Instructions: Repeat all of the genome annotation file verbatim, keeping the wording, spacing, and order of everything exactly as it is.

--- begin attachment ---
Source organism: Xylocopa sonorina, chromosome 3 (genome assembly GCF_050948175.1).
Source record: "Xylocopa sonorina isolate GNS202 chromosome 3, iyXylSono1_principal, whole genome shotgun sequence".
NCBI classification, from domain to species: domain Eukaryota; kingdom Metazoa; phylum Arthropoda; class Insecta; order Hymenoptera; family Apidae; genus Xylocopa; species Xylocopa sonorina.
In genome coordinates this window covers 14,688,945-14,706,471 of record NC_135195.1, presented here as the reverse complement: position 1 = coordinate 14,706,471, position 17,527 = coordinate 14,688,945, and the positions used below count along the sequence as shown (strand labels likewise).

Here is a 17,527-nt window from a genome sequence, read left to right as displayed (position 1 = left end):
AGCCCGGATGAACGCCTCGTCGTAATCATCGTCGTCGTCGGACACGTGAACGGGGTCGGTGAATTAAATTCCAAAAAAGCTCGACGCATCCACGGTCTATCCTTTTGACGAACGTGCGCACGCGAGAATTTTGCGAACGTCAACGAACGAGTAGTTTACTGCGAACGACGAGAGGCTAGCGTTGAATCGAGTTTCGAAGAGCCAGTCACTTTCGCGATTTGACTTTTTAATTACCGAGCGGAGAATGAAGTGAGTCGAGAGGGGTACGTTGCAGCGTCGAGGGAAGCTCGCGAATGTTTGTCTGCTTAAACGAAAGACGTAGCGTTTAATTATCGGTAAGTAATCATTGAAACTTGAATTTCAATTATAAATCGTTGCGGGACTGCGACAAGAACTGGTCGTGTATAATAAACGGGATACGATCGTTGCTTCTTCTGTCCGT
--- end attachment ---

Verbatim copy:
Source organism: Xylocopa sonorina, chromosome 3 (genome assembly GCF_050948175.1).
Source record: "Xylocopa sonorina isolate GNS202 chromosome 3, iyXylSono1_principal, whole genome shotgun sequence".
NCBI classification, from domain to species: domain Eukaryota; kingdom Metazoa; phylum Arthropoda; class Insecta; order Hymenoptera; family Apidae; genus Xylocopa; species Xylocopa sonorina.
In genome coordinates this window covers 14,688,945-14,706,471 of record NC_135195.1, presented here as the reverse complement: position 1 = coordinate 14,706,471, position 17,527 = coordinate 14,688,945, and the positions used below count along the sequence as shown (strand labels likewise).

Here is a 17,527-nt window from a genome sequence, read left to right as displayed (position 1 = left end):
AGCCCGGATGAACGCCTCGTCGTAATCATCGTCGTCGTCGGACACGTGAACGGGGTCGGTGAATTAAATTCCAAAAAAGCTCGACGCATCCACGGTCTATCCTTTTGACGAACGTGCGCACGCGAGAATTTTGCGAACGTCAACGAACGAGTAGTTTACTGCGAACGACGAGAGGCTAGCGTTGAATCGAGTTTCGAAGAGCCAGTCACTTTCGCGATTTGACTTTTTAATTACCGAGCGGAGAATGAAGTGAGTCGAGAGGGGTACGTTGCAGCGTCGAGGGAAGCTCGCGAATGTTTGTCTGCTTAAACGAAAGACGTAGCGTTTAATTATCGGTAAGTAATCATTGAAACTTGAATTTCAATTATAAATCGTTGCGGGACTGCGACAAGAACTGGTCGTGTATAATAAACGGGATACGATCGTTGCTTCTTCTGTCCGT